9 Interesting Natural and Cultural Heritage Sites In Croatia
Every traveller aches for that gorgeous experience in their quest for exploration. Perhaps that would put a frown on their face if they don’t get the thrill they want. You might as well been a victim in the past and you probably have made up your mind not to embark on any adventure because Is boring. Here we are with something spectacular that will make you grim like a cheshire cat. Have you ever been in Europe, close to the Mediterranean Sea, on a sandy beach with a view of the medieval city wall? This is no place but Croatia, a landlocked country with over 1000 island is nothing but a perfect dream destination in Europe. From The Pearl of the Adriatic, situated on the Dalmatian coast which is knowing as the Old City of Dubrovnik, to Plitvica Lakes National Park which is a waters flow over the limestone and chalk have, over thousands of years stretch to the lust Ancient and Primeval forest of the Carpathians, Croatia is a country full of unspoilt natural and dynamic cultural scene you would love to see no matter what your interest or taste is. What we have below are unique places Croatia has to offer.
Episcopal Complex of the Euphrasian Basilica in the Historic Centre of Poreč
The group of religious monuments in Porec, where Christianity was established as early as the 4th century, constitutes the most complete surviving complex of its type. The basilica, atrium, baptistery and episcopal palace are outstanding examples of religious architecture, while the basilica itself combines classical and Byzantine elements in an exceptional manner.
Historic City of Trogir
Trogir is a remarkable example of urban continuity. The orthogonal street plan of this island settlement dates back to the Hellenistic period and it was embellished by successive rulers with many fine public and domestic buildings and fortifications. Its beautiful Romanesque churches are complemented by the outstanding Renaissance and Baroque buildings from the Venetian period.
Historical Complex of Split with the Palace of Diocletian
The ruins of Diocletian’s Palace, built between the late 3rd and the early 4th centuries A.D., can be found throughout the city. The cathedral was built in the Middle Ages, reusing materials from the ancient mausoleum. Twelfth- and 13th-century Romanesque churches, medieval fortifications, 15th-century Gothic palaces and other palaces in Renaissance and Baroque style make up the rest of the protected area.
Old City of Dubrovnik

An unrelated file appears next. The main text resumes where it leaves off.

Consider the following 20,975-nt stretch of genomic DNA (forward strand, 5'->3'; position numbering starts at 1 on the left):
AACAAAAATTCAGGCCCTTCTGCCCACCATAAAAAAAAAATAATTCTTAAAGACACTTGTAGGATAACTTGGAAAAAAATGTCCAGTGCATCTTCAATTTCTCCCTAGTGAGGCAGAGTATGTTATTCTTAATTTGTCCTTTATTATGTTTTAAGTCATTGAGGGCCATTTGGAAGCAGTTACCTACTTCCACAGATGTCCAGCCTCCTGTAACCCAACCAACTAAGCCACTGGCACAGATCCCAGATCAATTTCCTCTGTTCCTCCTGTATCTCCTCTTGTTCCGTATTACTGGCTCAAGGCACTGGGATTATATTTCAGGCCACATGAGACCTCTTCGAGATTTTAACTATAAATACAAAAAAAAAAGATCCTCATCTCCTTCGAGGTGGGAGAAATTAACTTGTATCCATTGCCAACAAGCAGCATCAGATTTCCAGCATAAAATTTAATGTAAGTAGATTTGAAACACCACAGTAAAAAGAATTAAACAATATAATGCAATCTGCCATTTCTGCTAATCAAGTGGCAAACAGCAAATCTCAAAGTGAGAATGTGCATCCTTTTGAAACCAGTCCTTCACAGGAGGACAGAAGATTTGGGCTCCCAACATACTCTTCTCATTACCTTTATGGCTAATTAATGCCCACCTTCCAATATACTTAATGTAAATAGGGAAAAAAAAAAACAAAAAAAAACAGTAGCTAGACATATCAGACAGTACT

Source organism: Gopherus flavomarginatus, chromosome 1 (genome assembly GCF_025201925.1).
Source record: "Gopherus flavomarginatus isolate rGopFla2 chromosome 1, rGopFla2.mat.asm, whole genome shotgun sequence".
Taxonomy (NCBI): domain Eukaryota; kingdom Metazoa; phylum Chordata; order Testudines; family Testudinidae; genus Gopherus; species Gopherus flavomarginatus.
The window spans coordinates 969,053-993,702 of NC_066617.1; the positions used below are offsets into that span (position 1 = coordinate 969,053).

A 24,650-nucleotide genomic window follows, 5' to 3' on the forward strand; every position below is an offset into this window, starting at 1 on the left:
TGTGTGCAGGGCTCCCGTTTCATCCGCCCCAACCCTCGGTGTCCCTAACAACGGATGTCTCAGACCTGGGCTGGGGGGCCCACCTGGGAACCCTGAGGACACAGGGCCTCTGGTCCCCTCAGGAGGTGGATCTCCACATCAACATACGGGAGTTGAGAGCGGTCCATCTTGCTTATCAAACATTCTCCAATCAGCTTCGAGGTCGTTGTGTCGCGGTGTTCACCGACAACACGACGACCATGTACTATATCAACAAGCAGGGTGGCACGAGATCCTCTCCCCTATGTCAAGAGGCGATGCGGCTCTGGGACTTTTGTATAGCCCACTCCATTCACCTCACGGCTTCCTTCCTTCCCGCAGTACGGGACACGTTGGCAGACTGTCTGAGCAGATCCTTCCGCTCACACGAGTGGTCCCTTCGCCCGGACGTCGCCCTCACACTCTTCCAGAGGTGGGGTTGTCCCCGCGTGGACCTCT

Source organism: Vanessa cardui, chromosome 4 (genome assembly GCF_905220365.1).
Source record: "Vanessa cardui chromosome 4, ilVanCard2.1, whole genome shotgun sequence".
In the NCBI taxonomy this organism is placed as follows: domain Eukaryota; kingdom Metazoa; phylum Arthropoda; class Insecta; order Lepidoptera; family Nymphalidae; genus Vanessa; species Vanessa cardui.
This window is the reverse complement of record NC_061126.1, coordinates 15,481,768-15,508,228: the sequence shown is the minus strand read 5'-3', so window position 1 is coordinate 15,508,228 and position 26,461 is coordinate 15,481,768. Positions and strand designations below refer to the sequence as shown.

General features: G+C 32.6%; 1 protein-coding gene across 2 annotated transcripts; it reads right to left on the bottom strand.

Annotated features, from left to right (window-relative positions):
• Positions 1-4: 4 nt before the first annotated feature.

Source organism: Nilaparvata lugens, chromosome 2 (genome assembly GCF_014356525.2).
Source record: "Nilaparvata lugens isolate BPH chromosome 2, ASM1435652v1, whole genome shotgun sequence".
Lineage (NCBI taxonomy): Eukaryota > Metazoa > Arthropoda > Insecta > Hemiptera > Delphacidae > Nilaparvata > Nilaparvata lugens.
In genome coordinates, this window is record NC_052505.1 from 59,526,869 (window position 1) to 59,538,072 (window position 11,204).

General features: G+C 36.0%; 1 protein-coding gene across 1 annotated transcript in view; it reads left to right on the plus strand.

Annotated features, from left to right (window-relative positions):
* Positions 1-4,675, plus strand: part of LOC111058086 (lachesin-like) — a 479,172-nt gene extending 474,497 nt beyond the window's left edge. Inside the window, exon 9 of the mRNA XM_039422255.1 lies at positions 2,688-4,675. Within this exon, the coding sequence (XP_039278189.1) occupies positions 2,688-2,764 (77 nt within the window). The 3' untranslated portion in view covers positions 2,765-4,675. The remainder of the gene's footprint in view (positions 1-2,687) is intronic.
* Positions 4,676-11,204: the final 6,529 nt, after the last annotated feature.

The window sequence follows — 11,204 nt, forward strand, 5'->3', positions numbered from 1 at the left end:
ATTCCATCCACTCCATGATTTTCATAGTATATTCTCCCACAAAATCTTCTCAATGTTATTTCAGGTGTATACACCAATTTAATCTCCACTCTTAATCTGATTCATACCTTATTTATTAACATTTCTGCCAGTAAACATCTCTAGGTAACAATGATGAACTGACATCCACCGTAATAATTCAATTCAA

The ‘Pearl of the Adriatic’, situated on the Dalmatian coast, became an important Mediterranean sea power from the 13th century onwards. Although severely damaged by an earthquake in 1667, Dubrovnik managed to preserve its beautiful Gothic, Renaissance and Baroque churches, monasteries, palaces and fountains. Damaged again in the 1990s by armed conflict, it is now the focus of a major restoration programme co-ordinated by UNESCO.
Stari Grad Plain
Stari Grad Plain represents a comprehensive system of land use and agricultural colonisation by the Greeks, in the 4th century BC. Its land organisation system, based on geometrical parcels with dry stone wall boundaries (chora), is exemplary. This system was completed from the very first by a rainwater recovery system involving the use of tanks and gutters. This testimony is of Outstanding Universal Value.
The land parcel system set up by the Greek colonisers has been respected over later periods. Agricultural activity in the chora has been uninterrupted for 24 centuries up to the present day, and is mainly based on grapes and olives.
The ensemble today constitutes the cultural landscape of a fertile cultivated plain whose territorial organisation is that of the Greek colonisation.
Stećci Medieval Tombstone Graveyards
The serial property of 28 component sites includes a selection of 4,000 medieval tombstones (stećci) on the territory of four states: Bosnia and Herzegovina, the Republic of Croatia, Montenegro and the Republic of Serbia. These monolithic stone tombstones (stećci) were created in the period from the second half of the 12th century to the 16th century, although they were most intensively made during the 14th and 15th centuries. The stećci are exceptional testimony to the spiritual, artistic and historical aspects of the medieval cultures of southeastern Europe, an area where traditions and influences of the European west, east and south entwined with earlier traditions. The stećci are notable for their inter-confessionality, used for burial by all three medieval Christian communities, including the Orthodox Church, the Catholic Church and the Church of Bosnia (which lasted for about three centuries until the second half of the 15th century). The characteristics that distinguish stećci from the overall corpus of Europe’s medieval heritage and sepulchral art, include the vast number of preserved monuments (over 70,000 located within over 3,300 sites), the diversity of forms and motifs, the richness of reliefs, epigraphy and the richness of the intangible cultural heritage. The selected components represent a range of graveyard scales and settings.